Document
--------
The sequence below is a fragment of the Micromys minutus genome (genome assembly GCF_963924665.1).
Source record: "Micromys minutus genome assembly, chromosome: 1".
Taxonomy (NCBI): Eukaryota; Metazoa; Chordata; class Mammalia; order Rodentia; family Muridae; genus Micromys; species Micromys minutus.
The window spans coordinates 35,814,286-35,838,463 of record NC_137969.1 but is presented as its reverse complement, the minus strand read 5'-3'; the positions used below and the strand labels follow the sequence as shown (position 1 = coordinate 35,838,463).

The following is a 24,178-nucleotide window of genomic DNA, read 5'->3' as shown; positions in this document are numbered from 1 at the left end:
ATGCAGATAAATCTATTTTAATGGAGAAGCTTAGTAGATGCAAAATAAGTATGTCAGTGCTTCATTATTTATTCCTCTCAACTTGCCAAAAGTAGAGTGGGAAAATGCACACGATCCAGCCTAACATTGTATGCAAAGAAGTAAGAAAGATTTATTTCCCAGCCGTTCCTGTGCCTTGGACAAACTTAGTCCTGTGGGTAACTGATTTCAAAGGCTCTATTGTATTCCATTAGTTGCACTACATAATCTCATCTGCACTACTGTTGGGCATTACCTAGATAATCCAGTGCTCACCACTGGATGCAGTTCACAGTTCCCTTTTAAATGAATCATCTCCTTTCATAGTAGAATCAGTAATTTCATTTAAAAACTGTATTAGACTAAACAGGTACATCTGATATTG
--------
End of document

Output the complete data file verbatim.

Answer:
The sequence below is a fragment of the Micromys minutus genome (genome assembly GCF_963924665.1).
Source record: "Micromys minutus genome assembly, chromosome: 1".
Taxonomy (NCBI): Eukaryota; Metazoa; Chordata; class Mammalia; order Rodentia; family Muridae; genus Micromys; species Micromys minutus.
The window spans coordinates 35,814,286-35,838,463 of record NC_137969.1 but is presented as its reverse complement, the minus strand read 5'-3'; the positions used below and the strand labels follow the sequence as shown (position 1 = coordinate 35,838,463).

The following is a 24,178-nucleotide window of genomic DNA, read 5'->3' as shown; positions in this document are numbered from 1 at the left end:
ATGCAGATAAATCTATTTTAATGGAGAAGCTTAGTAGATGCAAAATAAGTATGTCAGTGCTTCATTATTTATTCCTCTCAACTTGCCAAAAGTAGAGTGGGAAAATGCACACGATCCAGCCTAACATTGTATGCAAAGAAGTAAGAAAGATTTATTTCCCAGCCGTTCCTGTGCCTTGGACAAACTTAGTCCTGTGGGTAACTGATTTCAAAGGCTCTATTGTATTCCATTAGTTGCACTACATAATCTCATCTGCACTACTGTTGGGCATTACCTAGATAATCCAGTGCTCACCACTGGATGCAGTTCACAGTTCCCTTTTAAATGAATCATCTCCTTTCATAGTAGAATCAGTAATTTCATTTAAAAACTGTATTAGACTAAACAGGTACATCTGATATTG